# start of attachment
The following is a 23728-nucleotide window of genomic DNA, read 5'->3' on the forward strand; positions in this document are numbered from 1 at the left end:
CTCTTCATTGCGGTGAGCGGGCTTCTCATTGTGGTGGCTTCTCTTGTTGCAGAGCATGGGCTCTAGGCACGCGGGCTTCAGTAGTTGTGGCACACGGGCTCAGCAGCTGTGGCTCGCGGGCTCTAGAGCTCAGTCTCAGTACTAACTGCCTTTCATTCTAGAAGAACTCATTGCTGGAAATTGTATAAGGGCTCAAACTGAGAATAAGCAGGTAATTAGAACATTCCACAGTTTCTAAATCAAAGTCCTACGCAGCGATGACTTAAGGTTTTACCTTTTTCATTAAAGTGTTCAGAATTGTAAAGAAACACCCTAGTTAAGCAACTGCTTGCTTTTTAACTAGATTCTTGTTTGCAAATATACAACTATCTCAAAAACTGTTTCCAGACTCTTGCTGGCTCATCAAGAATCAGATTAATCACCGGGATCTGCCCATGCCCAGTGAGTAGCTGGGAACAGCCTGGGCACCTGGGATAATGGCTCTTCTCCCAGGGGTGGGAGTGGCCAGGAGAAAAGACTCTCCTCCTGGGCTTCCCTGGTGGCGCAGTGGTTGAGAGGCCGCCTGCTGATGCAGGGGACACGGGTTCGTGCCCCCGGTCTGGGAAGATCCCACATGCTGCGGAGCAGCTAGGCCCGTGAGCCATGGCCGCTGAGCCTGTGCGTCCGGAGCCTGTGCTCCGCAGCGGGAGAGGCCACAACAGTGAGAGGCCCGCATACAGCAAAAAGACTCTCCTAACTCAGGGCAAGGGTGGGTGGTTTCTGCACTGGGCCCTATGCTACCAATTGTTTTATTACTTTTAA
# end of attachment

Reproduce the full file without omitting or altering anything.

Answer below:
The following is a 23728-nucleotide window of genomic DNA, read 5'->3' on the forward strand; positions in this document are numbered from 1 at the left end:
CTCTTCATTGCGGTGAGCGGGCTTCTCATTGTGGTGGCTTCTCTTGTTGCAGAGCATGGGCTCTAGGCACGCGGGCTTCAGTAGTTGTGGCACACGGGCTCAGCAGCTGTGGCTCGCGGGCTCTAGAGCTCAGTCTCAGTACTAACTGCCTTTCATTCTAGAAGAACTCATTGCTGGAAATTGTATAAGGGCTCAAACTGAGAATAAGCAGGTAATTAGAACATTCCACAGTTTCTAAATCAAAGTCCTACGCAGCGATGACTTAAGGTTTTACCTTTTTCATTAAAGTGTTCAGAATTGTAAAGAAACACCCTAGTTAAGCAACTGCTTGCTTTTTAACTAGATTCTTGTTTGCAAATATACAACTATCTCAAAAACTGTTTCCAGACTCTTGCTGGCTCATCAAGAATCAGATTAATCACCGGGATCTGCCCATGCCCAGTGAGTAGCTGGGAACAGCCTGGGCACCTGGGATAATGGCTCTTCTCCCAGGGGTGGGAGTGGCCAGGAGAAAAGACTCTCCTCCTGGGCTTCCCTGGTGGCGCAGTGGTTGAGAGGCCGCCTGCTGATGCAGGGGACACGGGTTCGTGCCCCCGGTCTGGGAAGATCCCACATGCTGCGGAGCAGCTAGGCCCGTGAGCCATGGCCGCTGAGCCTGTGCGTCCGGAGCCTGTGCTCCGCAGCGGGAGAGGCCACAACAGTGAGAGGCCCGCATACAGCAAAAAGACTCTCCTAACTCAGGGCAAGGGTGGGTGGTTTCTGCACTGGGCCCTATGCTACCAATTGTTTTATTACTTTTAA